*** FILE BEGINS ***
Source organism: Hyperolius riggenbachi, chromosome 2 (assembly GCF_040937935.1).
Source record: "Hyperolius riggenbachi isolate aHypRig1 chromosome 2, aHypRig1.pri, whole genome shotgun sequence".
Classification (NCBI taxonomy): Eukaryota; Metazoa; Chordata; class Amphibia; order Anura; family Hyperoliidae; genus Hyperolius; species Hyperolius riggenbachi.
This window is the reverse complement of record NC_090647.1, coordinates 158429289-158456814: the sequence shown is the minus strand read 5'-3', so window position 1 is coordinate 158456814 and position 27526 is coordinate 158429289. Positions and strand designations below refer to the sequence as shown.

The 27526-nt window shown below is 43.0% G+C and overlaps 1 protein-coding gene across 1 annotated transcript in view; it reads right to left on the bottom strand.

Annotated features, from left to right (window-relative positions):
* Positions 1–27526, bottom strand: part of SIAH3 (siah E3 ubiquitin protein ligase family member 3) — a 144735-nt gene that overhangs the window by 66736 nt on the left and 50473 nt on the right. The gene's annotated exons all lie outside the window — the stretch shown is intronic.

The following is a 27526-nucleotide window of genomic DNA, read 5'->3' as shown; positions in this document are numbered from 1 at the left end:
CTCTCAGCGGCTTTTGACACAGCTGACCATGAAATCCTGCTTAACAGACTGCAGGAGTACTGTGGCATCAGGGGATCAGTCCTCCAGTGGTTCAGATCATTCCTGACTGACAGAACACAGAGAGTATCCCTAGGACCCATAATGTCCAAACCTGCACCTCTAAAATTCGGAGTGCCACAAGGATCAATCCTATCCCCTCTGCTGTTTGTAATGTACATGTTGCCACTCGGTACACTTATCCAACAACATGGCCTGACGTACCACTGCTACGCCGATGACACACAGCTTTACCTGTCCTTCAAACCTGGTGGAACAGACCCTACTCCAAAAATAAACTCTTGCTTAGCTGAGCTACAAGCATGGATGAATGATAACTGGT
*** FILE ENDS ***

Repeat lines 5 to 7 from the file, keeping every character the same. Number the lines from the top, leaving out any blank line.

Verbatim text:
The 27526-nt window shown below is 43.0% G+C and overlaps 1 protein-coding gene across 1 annotated transcript in view; it reads right to left on the bottom strand.

Annotated features, from left to right (window-relative positions):
* Positions 1–27526, bottom strand: part of SIAH3 (siah E3 ubiquitin protein ligase family member 3) — a 144735-nt gene that overhangs the window by 66736 nt on the left and 50473 nt on the right. The gene's annotated exons all lie outside the window — the stretch shown is intronic.